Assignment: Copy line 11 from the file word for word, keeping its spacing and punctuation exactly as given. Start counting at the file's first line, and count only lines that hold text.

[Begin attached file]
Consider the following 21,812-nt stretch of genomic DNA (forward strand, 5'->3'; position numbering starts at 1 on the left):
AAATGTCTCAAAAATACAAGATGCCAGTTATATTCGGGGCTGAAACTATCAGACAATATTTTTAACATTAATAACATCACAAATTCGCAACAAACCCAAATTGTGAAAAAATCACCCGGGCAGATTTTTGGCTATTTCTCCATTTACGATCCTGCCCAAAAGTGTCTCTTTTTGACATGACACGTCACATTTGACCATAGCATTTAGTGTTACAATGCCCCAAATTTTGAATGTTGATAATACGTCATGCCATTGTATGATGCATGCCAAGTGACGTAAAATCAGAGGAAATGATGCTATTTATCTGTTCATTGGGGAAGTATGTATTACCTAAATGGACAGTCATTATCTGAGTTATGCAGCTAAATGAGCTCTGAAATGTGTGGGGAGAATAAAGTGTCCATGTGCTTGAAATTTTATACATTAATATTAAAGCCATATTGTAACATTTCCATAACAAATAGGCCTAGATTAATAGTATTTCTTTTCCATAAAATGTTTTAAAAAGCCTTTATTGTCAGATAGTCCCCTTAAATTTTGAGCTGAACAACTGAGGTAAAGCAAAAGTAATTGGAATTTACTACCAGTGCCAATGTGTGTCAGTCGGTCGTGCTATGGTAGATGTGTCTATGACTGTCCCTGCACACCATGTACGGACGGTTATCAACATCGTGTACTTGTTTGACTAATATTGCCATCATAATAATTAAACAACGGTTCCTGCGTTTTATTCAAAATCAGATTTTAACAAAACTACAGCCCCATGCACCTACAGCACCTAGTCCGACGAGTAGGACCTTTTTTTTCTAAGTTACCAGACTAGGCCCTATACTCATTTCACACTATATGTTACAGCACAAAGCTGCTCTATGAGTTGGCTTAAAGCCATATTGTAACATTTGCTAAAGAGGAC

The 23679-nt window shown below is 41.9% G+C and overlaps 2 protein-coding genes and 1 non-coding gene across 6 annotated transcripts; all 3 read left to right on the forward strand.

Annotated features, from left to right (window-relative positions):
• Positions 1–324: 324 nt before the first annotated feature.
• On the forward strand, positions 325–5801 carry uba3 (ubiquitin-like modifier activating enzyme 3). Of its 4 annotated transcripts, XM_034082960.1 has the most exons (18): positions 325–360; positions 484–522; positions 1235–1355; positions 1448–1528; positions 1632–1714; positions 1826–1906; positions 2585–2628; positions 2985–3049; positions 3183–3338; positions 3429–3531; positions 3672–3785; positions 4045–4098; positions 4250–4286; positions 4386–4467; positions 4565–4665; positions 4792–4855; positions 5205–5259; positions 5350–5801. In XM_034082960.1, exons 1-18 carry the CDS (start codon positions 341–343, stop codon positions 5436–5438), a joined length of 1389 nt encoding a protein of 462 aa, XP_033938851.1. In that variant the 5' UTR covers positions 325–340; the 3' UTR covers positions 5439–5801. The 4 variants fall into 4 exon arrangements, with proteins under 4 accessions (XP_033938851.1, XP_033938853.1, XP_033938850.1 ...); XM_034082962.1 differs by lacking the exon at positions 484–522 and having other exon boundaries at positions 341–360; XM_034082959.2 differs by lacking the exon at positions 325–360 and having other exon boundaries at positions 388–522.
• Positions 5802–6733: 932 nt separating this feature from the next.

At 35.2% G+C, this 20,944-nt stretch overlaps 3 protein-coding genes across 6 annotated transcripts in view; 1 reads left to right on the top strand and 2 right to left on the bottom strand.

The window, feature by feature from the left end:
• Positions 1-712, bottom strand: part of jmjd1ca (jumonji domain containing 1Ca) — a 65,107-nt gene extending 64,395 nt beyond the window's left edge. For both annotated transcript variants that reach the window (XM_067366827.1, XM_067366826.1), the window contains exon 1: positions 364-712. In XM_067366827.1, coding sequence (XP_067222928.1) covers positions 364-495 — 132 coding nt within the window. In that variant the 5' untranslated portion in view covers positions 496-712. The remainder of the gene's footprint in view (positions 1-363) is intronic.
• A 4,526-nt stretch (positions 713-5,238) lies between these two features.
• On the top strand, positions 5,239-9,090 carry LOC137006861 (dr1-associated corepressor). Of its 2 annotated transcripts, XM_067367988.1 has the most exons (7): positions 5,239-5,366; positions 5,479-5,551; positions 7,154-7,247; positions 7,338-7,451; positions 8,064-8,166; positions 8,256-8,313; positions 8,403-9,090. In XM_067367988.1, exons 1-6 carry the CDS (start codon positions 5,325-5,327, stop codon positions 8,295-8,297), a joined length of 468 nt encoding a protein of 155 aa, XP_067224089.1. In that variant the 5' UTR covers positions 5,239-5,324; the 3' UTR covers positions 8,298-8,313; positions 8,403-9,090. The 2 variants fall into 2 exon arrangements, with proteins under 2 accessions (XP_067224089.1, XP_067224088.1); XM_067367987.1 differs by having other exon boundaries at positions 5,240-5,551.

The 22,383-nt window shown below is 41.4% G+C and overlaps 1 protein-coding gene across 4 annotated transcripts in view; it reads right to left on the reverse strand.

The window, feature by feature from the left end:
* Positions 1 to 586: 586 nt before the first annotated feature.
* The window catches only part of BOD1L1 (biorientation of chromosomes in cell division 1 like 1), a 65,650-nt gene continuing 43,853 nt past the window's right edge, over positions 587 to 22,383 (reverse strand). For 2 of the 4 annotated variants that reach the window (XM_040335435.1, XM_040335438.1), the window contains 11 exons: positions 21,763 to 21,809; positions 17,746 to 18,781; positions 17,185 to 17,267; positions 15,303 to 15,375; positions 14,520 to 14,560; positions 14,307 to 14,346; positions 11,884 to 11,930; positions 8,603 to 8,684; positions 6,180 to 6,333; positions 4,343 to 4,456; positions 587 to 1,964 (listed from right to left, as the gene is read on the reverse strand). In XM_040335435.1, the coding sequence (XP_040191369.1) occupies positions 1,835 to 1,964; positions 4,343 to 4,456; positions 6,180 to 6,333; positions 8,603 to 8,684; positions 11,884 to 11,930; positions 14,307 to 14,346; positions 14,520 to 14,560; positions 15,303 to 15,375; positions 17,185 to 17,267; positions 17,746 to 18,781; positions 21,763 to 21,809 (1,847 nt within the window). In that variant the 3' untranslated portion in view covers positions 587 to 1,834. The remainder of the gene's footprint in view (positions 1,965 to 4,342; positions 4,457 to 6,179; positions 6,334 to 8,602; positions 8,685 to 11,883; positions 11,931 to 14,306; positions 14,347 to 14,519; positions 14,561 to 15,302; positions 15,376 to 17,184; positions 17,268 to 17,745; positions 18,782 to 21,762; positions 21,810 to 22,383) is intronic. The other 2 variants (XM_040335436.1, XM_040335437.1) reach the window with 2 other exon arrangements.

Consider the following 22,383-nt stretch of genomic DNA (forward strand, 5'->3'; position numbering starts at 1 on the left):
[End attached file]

• A 4,526-nt stretch (positions 713-5,238) lies between these two features.